MARGIN OF SAFETYPowered (active) monitors typically have some sort of driver protection either in the form of a peak limiter or a safety relay. Passive monitors are further down on the food chain, and the installer should include not only a safety valve (a fuse), but also a healthy gain structure between source and power amp. Your system should be calibrated so that a comfortable listening level occurs when the control-room level pot "lives" between straight up and the 3 o'clock position.
Once upon a time, I was fast-winding an analog tape past what should have been the end of any recorded material. A sudden screech and then an eerie silence jolted me back to consciousness too late to pull my finger away from the heads. A 1-amp fast-blow fuse did not react in time to protect all of my beloved Radio Shack Minimus 7s-four in a passive-surround configuration. At least they were fused. Fig. 2 shows the distorted bobbin after the voice coil overheated. The two surviving tweeters, which were made in Japan, didn't sound anything like the two new replacements from Malaysia. Yeah, I know these are cheap consumer-grade speakers. My "real" monitors are by Dynaudio Acoustics, model BM15A.
MORE FATIGUEMonitor fatigue gradually occurs over time, so you may not notice the change until a driver fails and is replaced. The difference may also be related to manufacturing tolerances. If you read no further, at the very least, keep two spares and always replace in pairs. If one tweeter dies, replace both, dating the new and labeling the used, working driver. Some near-field monitors are cheap enough that an extra pair of monitors can be less expensive than buying spare drivers. You can always use them in a passive surround configuration, which will be discussed in a future article.
YOU HEAR FOOTSTEPS?Monitor selection is not an easy task. The terms "accurate" and "pleasing" can be dissimilar qualities. An accurate speaker may appear unremarkable at first audition, while a more pleasing model might provide instant gratification suitable for those moments of "easy listening," when the ear is off duty. Great-sounding speaker systems are easy to come by, but the path toward greater accuracy requires many deliberate steps.
The natural, free-air resonance of a woofer changes when installed in a cabinet, sealed or ported. Disconnect one wire from a passive monitor and tap on the woofer with your finger, listening closely for its natural resonance. Next, alternate between connected and disconnected, with the power amp on. You should notice more resonance with the amp disconnected. This demonstrates Damping Factor, the relationship between the power amp's output impedance and the speaker's nominal impedance. DF is undermined by cable resistance, hence the hunger for cable a la Monster.
Powered monitors have made Damping Factor less variable by reducing the cable length from the power amp to the driver to about 12 inches. In addition, an active crossover network before the power amps (rather than a post-amp passive network) results in better damping for both woofer and tweeter. An active system may seem a little less exciting than its passive cousin, but it is now more accurate, with tighter bass and smoother treble.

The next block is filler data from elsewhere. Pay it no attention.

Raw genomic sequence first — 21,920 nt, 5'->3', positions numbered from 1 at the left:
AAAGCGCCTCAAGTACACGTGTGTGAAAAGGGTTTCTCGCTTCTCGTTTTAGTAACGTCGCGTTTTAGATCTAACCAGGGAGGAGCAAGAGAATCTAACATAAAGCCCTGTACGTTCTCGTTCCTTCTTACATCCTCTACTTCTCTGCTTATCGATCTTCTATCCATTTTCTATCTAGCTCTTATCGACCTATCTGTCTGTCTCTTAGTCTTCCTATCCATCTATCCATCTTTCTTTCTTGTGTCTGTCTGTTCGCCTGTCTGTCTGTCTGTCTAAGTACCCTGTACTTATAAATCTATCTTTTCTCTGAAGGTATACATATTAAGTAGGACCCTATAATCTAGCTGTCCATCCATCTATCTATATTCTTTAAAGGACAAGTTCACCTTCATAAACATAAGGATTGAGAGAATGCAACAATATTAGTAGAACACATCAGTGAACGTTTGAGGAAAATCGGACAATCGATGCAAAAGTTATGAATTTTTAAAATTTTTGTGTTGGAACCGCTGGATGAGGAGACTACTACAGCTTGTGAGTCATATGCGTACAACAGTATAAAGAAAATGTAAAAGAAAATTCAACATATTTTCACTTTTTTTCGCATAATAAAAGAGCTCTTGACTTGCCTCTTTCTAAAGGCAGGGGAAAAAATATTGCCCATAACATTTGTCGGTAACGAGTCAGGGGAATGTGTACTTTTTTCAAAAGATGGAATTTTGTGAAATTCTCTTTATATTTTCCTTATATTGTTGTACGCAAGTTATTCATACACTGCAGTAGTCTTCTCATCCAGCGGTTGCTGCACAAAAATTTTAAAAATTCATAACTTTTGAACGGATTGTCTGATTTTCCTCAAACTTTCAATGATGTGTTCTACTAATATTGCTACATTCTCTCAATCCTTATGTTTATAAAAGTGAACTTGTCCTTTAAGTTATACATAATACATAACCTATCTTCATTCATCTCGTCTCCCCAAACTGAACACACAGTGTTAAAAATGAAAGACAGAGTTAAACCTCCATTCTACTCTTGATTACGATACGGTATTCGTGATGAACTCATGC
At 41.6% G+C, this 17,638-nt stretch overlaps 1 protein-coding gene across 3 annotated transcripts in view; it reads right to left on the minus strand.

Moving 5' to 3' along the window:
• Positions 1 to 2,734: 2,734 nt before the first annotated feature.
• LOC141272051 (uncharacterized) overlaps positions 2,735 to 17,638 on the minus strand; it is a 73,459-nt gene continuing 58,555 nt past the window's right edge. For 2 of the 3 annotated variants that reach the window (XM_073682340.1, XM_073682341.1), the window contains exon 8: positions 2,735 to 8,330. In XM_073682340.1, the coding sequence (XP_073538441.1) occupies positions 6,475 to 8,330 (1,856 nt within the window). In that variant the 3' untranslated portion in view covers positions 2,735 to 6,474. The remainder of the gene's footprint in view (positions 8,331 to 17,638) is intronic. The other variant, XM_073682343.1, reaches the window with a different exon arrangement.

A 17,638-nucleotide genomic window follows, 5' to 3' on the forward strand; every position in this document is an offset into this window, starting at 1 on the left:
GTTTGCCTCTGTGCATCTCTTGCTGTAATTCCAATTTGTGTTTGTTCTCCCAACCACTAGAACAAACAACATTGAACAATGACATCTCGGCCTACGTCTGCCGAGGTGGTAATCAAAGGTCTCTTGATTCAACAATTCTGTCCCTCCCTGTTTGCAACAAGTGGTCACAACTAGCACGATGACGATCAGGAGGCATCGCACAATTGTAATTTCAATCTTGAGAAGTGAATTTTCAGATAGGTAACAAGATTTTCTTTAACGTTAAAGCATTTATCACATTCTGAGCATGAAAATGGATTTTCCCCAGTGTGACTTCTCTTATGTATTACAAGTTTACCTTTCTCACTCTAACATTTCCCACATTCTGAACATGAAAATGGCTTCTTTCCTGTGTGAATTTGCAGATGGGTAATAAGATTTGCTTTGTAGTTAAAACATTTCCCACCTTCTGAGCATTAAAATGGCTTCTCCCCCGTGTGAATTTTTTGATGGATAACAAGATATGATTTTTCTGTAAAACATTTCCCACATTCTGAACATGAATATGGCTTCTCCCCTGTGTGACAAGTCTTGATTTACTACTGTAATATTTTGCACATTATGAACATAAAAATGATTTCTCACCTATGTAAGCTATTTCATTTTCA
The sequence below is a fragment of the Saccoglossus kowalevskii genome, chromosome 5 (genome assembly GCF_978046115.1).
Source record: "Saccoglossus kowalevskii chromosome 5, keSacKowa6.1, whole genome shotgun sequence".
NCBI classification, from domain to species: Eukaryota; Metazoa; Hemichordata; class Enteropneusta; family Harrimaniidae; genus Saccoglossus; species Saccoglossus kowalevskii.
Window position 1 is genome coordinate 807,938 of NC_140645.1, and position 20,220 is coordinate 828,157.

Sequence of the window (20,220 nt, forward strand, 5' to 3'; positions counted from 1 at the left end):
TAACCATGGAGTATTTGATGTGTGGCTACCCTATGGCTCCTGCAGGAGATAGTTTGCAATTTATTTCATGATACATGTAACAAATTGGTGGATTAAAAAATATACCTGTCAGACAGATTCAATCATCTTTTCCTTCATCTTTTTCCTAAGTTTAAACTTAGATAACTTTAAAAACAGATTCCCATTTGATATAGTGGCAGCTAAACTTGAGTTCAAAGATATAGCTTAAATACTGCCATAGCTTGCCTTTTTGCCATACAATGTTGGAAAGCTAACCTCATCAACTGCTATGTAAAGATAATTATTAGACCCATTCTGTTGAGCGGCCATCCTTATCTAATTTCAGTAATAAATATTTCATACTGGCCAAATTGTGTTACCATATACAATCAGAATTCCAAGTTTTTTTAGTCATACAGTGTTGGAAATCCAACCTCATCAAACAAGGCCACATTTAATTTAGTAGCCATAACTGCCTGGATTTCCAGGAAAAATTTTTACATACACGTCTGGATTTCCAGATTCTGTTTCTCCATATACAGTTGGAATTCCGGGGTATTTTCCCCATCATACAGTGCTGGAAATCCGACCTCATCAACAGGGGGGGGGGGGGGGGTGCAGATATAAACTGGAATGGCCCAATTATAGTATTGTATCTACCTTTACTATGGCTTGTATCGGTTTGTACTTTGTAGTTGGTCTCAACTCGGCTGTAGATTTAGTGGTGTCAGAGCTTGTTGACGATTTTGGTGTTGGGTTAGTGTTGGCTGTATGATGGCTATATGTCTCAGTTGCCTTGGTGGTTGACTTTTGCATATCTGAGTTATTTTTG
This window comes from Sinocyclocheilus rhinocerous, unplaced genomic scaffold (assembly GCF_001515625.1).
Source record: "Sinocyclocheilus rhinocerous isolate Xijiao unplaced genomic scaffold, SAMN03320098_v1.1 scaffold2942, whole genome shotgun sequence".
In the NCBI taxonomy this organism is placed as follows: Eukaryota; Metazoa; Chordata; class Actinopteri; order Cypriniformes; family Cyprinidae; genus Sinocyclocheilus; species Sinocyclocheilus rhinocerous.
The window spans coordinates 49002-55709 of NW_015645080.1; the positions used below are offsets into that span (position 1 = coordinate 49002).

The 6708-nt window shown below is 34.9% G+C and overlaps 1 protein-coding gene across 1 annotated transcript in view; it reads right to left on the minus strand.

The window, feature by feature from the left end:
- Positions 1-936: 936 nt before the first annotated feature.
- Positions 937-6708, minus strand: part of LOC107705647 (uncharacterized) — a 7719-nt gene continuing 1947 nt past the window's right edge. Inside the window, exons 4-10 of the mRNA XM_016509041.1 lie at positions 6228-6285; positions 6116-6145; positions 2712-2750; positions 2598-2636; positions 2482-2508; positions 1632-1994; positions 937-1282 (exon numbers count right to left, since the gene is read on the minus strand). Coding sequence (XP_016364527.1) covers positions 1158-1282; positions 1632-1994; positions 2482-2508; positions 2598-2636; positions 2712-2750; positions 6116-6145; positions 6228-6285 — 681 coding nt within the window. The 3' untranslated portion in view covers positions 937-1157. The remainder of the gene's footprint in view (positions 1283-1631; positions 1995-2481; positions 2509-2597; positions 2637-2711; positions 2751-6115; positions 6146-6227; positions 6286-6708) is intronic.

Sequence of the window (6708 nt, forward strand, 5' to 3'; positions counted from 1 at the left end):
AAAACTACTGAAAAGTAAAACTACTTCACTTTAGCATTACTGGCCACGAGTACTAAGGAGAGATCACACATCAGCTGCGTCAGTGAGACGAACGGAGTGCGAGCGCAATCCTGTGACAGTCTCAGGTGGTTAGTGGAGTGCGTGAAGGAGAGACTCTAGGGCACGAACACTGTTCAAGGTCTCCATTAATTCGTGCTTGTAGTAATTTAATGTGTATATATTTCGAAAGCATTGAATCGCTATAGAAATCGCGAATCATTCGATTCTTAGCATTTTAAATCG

REAL MAGIC (NOT SNAKE) OILAll wire has resistance (stated in ohms per foot and referenced to room temperature) that increases when hot and decreases when cold. This applies to voice-coil windings as well, so when you continuously blast those boom boxes, heat makes the coil less effective at delivering transients. If you listen at loud levels for an extended period of time, the monitors will sound dull and floppy from fatigue. Your ears get tired, too.
There is one, quite remarkable, "solution," called Ferrofluid (www.ferrofluidics.com), a magnetic material suspended in a viscous liquid designed to fill the magnetic air gap in which the voice coil is suspended. The fluid provides three benefits: greater transfer of magnetic energy, "hydraulic" damping of the resonant diaphragm and the transfer of heat from the coil to the magnet assembly. It's not hard to see, and hear, that Ferrofluid makes a driver more efficient, less colored and better equipped to deliver transients even when driven hard.
The manufacturer's sample pack included fluids for tweeters through subwoofers, including one optimized for midrange and high-frequency compression drivers. I was willing to sacrifice a Minimus 7 or two to see how much magic I could conjure out of them.
Fig. 3 shows the powerfully focused magnet assembly attracting the fluid from its container. It took some experimenting to achieve an optimum, repeatable mic placement. Fig. 4a shows a 500Hz square wave through an unmodified tweeter, captured with an AKG C-300 with an omni capsule and a Great River transformerless mic preamp. Fig. 4b shows the same tweeter's response after Ferrofluid treatment. Notice that the amount of overshoot decreases with treatment.
That's all the room I have for this month. Look for Part Two in the next issue. Ciao!
Compared to buying the latest audio processing box, tube mic or hot software plug-in, audio tools aren't always high on anyone's list of "must-have" future purchases. However, here are some recommendations of basic items for anyone who's serious about getting into audio maintenance/ troubleshooting. Test gear can get expensive, so I tried to go easy, offering some lower-cost products as well. Better quality items, such as the Fluke 8060A, are not cheap, but they make a tech's life easier. Note that all the listed voltmeters measure RMS volts, and the more expensive digital and analog meters also measure dB.Most of these products are available via mail-order tool suppliers such as MCM Electronics (www.mcmelectronics.com). As an alternative, check out sites such as www.big-list.com, which features used gear from several dozen dealers-listed alphabetically and regularly updated.